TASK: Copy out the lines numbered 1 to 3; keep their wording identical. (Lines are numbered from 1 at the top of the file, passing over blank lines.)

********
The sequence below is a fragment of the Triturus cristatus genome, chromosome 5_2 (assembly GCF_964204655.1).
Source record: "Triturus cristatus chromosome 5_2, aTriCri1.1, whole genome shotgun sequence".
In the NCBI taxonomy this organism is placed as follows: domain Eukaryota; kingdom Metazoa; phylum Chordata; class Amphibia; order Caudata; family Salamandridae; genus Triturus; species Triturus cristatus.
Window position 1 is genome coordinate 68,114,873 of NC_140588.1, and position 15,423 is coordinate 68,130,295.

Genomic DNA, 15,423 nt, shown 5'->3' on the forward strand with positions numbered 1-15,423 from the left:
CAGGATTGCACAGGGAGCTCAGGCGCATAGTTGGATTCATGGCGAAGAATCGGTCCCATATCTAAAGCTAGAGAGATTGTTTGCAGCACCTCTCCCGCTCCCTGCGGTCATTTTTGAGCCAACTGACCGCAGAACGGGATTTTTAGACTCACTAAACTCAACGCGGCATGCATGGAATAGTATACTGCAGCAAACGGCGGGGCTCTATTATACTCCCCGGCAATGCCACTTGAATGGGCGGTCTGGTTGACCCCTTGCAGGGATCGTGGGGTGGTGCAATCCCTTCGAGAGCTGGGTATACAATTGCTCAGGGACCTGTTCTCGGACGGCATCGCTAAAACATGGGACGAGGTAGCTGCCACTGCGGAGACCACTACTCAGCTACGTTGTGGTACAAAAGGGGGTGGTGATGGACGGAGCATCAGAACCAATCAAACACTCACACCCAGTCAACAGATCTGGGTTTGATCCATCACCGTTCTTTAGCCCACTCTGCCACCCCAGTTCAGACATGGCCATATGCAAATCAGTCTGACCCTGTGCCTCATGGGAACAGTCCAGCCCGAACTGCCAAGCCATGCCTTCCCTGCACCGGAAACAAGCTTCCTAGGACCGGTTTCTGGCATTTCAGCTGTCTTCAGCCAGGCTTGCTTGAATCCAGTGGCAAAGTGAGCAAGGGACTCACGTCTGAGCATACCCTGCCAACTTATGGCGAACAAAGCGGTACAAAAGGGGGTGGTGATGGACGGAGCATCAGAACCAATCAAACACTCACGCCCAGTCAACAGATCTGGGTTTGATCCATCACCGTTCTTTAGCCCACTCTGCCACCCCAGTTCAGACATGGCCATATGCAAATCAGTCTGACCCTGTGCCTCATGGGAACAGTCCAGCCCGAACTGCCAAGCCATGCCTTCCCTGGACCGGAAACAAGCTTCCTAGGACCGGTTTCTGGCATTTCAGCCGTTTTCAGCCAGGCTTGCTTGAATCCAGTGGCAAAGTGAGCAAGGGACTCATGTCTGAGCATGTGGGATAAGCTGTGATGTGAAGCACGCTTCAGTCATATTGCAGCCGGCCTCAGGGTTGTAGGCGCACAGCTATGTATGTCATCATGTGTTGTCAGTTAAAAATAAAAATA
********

The sequence below is a fragment of the Triturus cristatus genome, chromosome 5_2 (assembly GCF_964204655.1).
Source record: "Triturus cristatus chromosome 5_2, aTriCri1.1, whole genome shotgun sequence".
In the NCBI taxonomy this organism is placed as follows: domain Eukaryota; kingdom Metazoa; phylum Chordata; class Amphibia; order Caudata; family Salamandridae; genus Triturus; species Triturus cristatus.